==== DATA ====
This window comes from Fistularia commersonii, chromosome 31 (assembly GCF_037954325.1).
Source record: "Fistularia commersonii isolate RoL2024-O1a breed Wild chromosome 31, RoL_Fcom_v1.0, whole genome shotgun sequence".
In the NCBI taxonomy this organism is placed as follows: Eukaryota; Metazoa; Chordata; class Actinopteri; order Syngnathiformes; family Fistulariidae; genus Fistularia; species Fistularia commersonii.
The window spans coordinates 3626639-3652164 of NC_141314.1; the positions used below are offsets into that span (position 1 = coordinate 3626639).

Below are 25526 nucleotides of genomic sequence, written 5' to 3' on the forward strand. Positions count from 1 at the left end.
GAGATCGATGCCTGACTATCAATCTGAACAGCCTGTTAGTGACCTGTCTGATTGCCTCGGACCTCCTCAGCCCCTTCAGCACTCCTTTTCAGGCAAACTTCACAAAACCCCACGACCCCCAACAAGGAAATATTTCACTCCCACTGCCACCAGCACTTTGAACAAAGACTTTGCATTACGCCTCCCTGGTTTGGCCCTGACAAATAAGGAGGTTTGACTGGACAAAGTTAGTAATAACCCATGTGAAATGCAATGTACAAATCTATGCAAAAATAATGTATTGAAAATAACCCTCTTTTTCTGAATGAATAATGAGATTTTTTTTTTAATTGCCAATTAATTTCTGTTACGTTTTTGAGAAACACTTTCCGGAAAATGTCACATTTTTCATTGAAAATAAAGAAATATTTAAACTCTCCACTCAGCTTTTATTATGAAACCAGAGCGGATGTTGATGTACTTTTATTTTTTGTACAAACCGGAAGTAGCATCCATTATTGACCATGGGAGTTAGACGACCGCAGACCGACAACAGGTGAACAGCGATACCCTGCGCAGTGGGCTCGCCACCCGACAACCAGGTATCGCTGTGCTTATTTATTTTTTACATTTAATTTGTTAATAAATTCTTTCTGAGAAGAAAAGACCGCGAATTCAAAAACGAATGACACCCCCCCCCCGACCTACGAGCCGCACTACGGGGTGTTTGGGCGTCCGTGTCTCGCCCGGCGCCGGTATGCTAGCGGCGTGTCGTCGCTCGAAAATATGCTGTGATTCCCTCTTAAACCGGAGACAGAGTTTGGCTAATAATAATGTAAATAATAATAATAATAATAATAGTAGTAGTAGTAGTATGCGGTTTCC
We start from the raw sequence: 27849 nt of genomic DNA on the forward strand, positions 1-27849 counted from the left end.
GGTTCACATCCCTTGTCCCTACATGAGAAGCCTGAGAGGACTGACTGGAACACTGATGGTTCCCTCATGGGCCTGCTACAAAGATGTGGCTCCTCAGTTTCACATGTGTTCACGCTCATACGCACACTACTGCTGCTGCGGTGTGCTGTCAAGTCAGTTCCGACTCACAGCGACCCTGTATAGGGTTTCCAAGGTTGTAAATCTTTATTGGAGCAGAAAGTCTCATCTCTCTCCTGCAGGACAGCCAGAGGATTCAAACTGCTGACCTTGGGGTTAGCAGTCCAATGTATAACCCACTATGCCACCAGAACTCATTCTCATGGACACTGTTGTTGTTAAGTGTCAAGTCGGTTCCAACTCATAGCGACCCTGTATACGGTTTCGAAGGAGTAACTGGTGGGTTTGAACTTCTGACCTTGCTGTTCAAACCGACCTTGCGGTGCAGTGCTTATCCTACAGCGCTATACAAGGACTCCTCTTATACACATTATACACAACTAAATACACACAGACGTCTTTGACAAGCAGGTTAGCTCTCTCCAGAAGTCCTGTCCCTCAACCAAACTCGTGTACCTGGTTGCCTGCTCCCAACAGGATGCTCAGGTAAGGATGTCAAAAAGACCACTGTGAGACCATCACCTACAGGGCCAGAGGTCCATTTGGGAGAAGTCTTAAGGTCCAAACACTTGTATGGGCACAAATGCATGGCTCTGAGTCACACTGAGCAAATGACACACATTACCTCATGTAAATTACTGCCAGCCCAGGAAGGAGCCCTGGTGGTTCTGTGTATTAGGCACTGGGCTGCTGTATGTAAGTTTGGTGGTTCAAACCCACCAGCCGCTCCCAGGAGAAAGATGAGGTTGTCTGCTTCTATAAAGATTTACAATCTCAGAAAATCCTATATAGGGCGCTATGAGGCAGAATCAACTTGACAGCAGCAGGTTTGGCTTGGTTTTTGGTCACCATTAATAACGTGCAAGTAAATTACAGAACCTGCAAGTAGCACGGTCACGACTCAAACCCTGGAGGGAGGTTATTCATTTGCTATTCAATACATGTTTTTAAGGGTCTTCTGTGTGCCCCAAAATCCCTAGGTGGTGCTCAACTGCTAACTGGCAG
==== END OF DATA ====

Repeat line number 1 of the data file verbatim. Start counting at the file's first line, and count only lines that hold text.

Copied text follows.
This window comes from Fistularia commersonii, chromosome 31 (assembly GCF_037954325.1).